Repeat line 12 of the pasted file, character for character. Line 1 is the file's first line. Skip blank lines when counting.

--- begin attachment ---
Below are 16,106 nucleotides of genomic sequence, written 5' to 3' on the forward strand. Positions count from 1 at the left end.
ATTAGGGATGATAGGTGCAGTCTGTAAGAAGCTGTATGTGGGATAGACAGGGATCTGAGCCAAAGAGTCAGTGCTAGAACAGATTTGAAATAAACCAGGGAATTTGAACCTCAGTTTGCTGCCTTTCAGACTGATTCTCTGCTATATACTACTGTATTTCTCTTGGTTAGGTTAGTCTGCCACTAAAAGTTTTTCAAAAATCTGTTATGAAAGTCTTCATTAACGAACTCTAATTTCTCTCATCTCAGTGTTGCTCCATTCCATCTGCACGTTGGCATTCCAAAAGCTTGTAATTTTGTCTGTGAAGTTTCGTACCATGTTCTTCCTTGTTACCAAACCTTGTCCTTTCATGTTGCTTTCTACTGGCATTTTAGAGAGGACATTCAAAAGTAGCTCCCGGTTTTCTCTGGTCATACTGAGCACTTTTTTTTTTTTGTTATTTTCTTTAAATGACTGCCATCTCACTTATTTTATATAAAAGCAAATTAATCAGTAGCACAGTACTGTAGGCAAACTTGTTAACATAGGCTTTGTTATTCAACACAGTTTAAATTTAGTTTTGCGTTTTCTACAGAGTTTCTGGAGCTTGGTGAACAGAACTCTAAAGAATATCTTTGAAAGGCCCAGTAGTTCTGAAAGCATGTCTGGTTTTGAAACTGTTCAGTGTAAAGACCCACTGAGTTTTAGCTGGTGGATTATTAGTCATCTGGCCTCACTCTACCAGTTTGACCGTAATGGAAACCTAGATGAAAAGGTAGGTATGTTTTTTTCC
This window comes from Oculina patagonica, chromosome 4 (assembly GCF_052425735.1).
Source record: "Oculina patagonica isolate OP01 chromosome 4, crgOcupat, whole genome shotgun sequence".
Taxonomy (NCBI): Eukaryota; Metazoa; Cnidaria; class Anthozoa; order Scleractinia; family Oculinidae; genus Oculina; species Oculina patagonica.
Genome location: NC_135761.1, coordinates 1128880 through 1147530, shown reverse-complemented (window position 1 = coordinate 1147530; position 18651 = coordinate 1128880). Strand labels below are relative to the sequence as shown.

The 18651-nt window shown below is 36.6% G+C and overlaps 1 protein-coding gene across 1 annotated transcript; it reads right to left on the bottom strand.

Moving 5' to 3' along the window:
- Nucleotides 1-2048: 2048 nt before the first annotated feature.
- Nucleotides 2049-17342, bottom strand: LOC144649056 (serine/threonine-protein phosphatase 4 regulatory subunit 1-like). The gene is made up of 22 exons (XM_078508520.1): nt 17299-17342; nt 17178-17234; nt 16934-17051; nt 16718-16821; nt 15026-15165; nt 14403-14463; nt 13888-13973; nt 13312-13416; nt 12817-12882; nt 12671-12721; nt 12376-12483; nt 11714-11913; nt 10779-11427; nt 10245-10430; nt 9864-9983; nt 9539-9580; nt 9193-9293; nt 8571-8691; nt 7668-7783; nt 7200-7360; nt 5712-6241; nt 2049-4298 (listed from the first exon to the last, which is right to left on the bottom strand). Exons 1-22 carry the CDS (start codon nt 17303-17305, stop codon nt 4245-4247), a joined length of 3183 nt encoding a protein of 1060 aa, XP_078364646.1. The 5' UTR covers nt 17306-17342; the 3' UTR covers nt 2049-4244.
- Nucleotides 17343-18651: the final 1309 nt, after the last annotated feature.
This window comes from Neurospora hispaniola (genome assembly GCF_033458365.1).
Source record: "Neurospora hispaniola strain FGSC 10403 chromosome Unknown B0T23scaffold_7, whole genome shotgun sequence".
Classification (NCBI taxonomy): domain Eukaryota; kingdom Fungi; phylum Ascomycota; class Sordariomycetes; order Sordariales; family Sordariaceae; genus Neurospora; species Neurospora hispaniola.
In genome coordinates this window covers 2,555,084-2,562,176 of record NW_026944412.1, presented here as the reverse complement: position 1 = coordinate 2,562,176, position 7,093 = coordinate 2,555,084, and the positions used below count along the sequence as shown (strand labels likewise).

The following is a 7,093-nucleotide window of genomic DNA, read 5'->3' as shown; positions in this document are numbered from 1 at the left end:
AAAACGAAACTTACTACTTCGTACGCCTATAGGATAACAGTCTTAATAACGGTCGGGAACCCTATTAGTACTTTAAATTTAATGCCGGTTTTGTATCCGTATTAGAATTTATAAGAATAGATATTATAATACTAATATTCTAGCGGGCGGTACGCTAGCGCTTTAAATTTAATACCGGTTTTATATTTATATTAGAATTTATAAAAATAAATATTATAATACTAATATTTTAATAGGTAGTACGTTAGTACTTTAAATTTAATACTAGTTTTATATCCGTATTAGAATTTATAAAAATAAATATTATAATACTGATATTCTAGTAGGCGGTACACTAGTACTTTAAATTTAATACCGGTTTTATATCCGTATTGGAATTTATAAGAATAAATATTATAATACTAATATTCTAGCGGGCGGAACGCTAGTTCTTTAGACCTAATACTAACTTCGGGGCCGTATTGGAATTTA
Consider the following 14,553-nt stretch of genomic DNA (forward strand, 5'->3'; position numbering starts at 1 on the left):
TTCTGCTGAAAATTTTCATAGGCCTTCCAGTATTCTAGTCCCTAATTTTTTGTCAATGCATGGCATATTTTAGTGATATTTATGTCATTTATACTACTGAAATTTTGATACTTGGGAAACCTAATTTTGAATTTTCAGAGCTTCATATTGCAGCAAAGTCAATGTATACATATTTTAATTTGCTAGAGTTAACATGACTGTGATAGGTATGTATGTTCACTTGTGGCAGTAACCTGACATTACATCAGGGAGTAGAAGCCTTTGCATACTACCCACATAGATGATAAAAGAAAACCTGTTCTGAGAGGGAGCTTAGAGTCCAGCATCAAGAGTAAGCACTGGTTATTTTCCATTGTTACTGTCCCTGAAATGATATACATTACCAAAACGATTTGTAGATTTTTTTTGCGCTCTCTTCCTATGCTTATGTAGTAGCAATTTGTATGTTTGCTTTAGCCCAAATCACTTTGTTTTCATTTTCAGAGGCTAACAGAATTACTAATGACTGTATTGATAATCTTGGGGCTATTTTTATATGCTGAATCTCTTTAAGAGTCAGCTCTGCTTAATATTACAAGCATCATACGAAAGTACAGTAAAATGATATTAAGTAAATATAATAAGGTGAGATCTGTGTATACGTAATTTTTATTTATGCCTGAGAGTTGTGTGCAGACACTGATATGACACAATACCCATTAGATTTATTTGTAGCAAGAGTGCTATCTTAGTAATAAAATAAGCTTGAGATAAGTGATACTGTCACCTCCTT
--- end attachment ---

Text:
This window comes from Neurospora hispaniola (genome assembly GCF_033458365.1).